Soccer World Cup: More grey than green

South Africa is trying to “green” the Soccer World Cup, but local efforts are struggling to balance out the enormous carbon emissions caused by holding the tournament at the tip of the continent.

The new stadiums built for Africa’s first World Cup incorporate top-notch environmental standards, such as natural ventilation, rain water capture, energy efficiency.

Johannesburg, Cape Town and Durban have also planted thousands of trees to capture the carbon dioxide blamed for global warming.

Durban is the most ambitious of the nine host cities, planning to compensate for local carbon emissions by producing electricity from hydraulic turbines or biogas emitted by landfills.

Under the system of carbon credits, these projects will take two and a half years to offset the emissions caused by hosting the tournament in Durban, said Nicci Diederichs, head of the city’s green programmes.

Despite these efforts, the environmental cost of the World Cup will be heavy. The carbon footprint is estimated at the equivalent of 2,75-million tonnes of carbon dioxide, nine times higher than the World Cup in Germany in 2006 and more than twice as high as the Beijing Olympics.

Long trek
Simple geography is the main reason: foreign visitors will travel a total of 7,1-million kilometres to cheer their teams at the southern tip of Africa, their planes emitting tonnes of carbon.

Even without the international travel, South Africa will emit 900 000 tonnes domestically, partly because fans will have to fly between the far-flung host cities, and also because the country relies on coal for most of its electricity.

For efforts to offset the emissions, government has largely left the job to local players.

“The other host cities, and even at national level, they are not getting to grips with carbon issues and climate impact issues. It is so disappointing to see that no one else has really been able to tackle it,” Diederichs said.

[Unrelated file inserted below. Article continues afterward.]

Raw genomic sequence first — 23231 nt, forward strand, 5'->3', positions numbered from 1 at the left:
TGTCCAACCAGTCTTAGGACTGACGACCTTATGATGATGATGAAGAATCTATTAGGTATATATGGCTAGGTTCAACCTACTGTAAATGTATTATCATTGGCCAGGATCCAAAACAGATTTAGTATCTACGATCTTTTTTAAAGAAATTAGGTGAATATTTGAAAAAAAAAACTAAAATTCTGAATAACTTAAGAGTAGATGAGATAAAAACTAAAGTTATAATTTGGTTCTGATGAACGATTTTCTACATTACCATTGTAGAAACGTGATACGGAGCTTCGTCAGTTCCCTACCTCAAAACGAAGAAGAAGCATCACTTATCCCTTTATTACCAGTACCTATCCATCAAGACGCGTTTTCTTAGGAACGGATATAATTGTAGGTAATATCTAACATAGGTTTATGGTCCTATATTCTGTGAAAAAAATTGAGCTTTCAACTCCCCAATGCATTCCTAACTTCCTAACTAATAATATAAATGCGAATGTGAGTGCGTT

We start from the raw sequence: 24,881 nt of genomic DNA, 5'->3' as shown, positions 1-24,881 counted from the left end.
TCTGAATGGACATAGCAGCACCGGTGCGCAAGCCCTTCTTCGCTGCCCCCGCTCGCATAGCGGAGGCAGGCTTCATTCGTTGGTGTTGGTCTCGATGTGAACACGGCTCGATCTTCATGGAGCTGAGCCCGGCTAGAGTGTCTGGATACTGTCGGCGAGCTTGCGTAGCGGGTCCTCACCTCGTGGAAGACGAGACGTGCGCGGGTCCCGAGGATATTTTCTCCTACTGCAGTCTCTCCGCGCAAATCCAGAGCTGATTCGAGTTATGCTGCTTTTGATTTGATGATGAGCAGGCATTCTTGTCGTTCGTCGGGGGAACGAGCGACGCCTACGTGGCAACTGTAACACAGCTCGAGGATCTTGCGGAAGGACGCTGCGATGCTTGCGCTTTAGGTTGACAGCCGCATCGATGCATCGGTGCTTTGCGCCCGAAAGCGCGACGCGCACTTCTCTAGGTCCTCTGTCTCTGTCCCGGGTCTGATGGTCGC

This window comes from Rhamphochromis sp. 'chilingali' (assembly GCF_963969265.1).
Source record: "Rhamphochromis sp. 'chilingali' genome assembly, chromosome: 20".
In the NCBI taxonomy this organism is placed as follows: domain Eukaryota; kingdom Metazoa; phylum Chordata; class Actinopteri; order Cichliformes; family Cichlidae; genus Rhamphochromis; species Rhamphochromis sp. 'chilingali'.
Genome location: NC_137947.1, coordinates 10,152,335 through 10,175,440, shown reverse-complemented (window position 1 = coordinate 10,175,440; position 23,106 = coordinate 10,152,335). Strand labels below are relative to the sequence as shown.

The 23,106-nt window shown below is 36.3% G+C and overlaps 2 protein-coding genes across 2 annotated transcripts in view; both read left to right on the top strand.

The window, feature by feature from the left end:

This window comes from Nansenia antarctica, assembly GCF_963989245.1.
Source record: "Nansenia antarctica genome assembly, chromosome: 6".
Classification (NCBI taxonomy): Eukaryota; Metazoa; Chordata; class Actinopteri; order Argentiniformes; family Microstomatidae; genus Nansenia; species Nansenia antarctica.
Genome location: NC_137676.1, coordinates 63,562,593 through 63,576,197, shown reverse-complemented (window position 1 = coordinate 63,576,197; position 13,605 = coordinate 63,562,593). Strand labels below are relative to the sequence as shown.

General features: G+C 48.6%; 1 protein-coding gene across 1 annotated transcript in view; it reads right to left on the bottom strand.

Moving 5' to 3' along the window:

The government in November called for proposals for projects that would generate carbon credits.

“At this point of time, they short-listed four projects. None of them are actually feasible at this stage,” Diederichs said.

Something tangible?
Greenpeace climate campaigner Nkopane Maphiri said despite the publicity campaigns about the greening of 2010, not much has actually come to fruition.

“South Africa and the local organising committee have done a massive campaign about the greening of 2010, but we have yet to see something tangible,” he said.

“With 2010 already only 100 days away and not many things happening, we are worried.”

The environment ministry said that it was “in a process of developing a system that will contribute toward the reduction and/or offset of green house gases”, but couldn’t identify a programme already under way.

Anton Cartwright, coordinator of Promoting Access to Carbon Equity (PACE), which encourages voluntary efforts against emissions, said government should have begun looking at environmental efforts far earlier.

“It was a very naive tender,” he said of the government call for proposals.

“You can’t do this and expect people to come with a solution within four months. They should have been looking at this maybe two years ago.”

But he said that hosting the World Cup has prompted some soul-searching about environmental policies that has created a new awareness in South Africa.

“My sense, in the last year, we have seen a lot of changes and the World Cup is part of that,” he said. “When you get international people just asking the question ‘What is the footprint of the World Cup?’, it brings a new awareness.” - AFP



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